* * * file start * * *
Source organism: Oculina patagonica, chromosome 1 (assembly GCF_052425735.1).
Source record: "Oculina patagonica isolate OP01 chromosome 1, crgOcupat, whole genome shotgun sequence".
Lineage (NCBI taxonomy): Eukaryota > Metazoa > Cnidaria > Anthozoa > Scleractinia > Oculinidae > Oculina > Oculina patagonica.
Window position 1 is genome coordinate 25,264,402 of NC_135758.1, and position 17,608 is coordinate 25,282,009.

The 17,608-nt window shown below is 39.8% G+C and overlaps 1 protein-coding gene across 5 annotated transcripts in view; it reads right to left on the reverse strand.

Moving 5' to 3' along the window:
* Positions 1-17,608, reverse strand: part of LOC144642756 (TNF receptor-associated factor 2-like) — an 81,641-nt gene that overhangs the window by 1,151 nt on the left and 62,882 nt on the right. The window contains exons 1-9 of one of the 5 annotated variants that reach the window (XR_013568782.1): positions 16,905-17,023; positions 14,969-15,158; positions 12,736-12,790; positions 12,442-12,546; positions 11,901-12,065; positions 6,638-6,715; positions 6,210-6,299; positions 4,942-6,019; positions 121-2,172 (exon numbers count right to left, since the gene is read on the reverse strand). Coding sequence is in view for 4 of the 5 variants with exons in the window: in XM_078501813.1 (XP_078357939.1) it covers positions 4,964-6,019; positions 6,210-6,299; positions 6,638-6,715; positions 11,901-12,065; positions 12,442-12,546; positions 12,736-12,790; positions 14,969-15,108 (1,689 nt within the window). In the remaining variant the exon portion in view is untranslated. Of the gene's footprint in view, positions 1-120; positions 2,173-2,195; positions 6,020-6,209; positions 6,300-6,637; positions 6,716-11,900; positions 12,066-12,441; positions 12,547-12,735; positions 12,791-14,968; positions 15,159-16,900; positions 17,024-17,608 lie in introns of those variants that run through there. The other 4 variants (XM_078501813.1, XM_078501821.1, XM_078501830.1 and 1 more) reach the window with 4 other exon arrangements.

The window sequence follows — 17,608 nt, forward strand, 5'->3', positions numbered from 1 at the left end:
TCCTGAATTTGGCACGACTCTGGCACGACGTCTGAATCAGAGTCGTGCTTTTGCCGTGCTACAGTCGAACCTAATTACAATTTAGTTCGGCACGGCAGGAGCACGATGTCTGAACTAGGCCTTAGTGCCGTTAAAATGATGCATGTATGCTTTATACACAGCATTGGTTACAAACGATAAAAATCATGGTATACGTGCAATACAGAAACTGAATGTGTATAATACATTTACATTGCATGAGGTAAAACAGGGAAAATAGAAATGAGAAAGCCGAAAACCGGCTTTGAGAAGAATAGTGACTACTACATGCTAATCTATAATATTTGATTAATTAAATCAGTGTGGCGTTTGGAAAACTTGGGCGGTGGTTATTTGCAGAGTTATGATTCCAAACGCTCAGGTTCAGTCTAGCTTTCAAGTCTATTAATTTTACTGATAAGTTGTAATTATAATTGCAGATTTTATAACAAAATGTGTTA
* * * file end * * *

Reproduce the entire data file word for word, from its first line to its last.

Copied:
Source organism: Oculina patagonica, chromosome 1 (assembly GCF_052425735.1).
Source record: "Oculina patagonica isolate OP01 chromosome 1, crgOcupat, whole genome shotgun sequence".
Lineage (NCBI taxonomy): Eukaryota > Metazoa > Cnidaria > Anthozoa > Scleractinia > Oculinidae > Oculina > Oculina patagonica.
Window position 1 is genome coordinate 25,264,402 of NC_135758.1, and position 17,608 is coordinate 25,282,009.

The 17,608-nt window shown below is 39.8% G+C and overlaps 1 protein-coding gene across 5 annotated transcripts in view; it reads right to left on the reverse strand.

Moving 5' to 3' along the window:
* Positions 1-17,608, reverse strand: part of LOC144642756 (TNF receptor-associated factor 2-like) — an 81,641-nt gene that overhangs the window by 1,151 nt on the left and 62,882 nt on the right. The window contains exons 1-9 of one of the 5 annotated variants that reach the window (XR_013568782.1): positions 16,905-17,023; positions 14,969-15,158; positions 12,736-12,790; positions 12,442-12,546; positions 11,901-12,065; positions 6,638-6,715; positions 6,210-6,299; positions 4,942-6,019; positions 121-2,172 (exon numbers count right to left, since the gene is read on the reverse strand). Coding sequence is in view for 4 of the 5 variants with exons in the window: in XM_078501813.1 (XP_078357939.1) it covers positions 4,964-6,019; positions 6,210-6,299; positions 6,638-6,715; positions 11,901-12,065; positions 12,442-12,546; positions 12,736-12,790; positions 14,969-15,108 (1,689 nt within the window). In the remaining variant the exon portion in view is untranslated. Of the gene's footprint in view, positions 1-120; positions 2,173-2,195; positions 6,020-6,209; positions 6,300-6,637; positions 6,716-11,900; positions 12,066-12,441; positions 12,547-12,735; positions 12,791-14,968; positions 15,159-16,900; positions 17,024-17,608 lie in introns of those variants that run through there. The other 4 variants (XM_078501813.1, XM_078501821.1, XM_078501830.1 and 1 more) reach the window with 4 other exon arrangements.

The window sequence follows — 17,608 nt, forward strand, 5'->3', positions numbered from 1 at the left end:
TCCTGAATTTGGCACGACTCTGGCACGACGTCTGAATCAGAGTCGTGCTTTTGCCGTGCTACAGTCGAACCTAATTACAATTTAGTTCGGCACGGCAGGAGCACGATGTCTGAACTAGGCCTTAGTGCCGTTAAAATGATGCATGTATGCTTTATACACAGCATTGGTTACAAACGATAAAAATCATGGTATACGTGCAATACAGAAACTGAATGTGTATAATACATTTACATTGCATGAGGTAAAACAGGGAAAATAGAAATGAGAAAGCCGAAAACCGGCTTTGAGAAGAATAGTGACTACTACATGCTAATCTATAATATTTGATTAATTAAATCAGTGTGGCGTTTGGAAAACTTGGGCGGTGGTTATTTGCAGAGTTATGATTCCAAACGCTCAGGTTCAGTCTAGCTTTCAAGTCTATTAATTTTACTGATAAGTTGTAATTATAATTGCAGATTTTATAACAAAATGTGTTA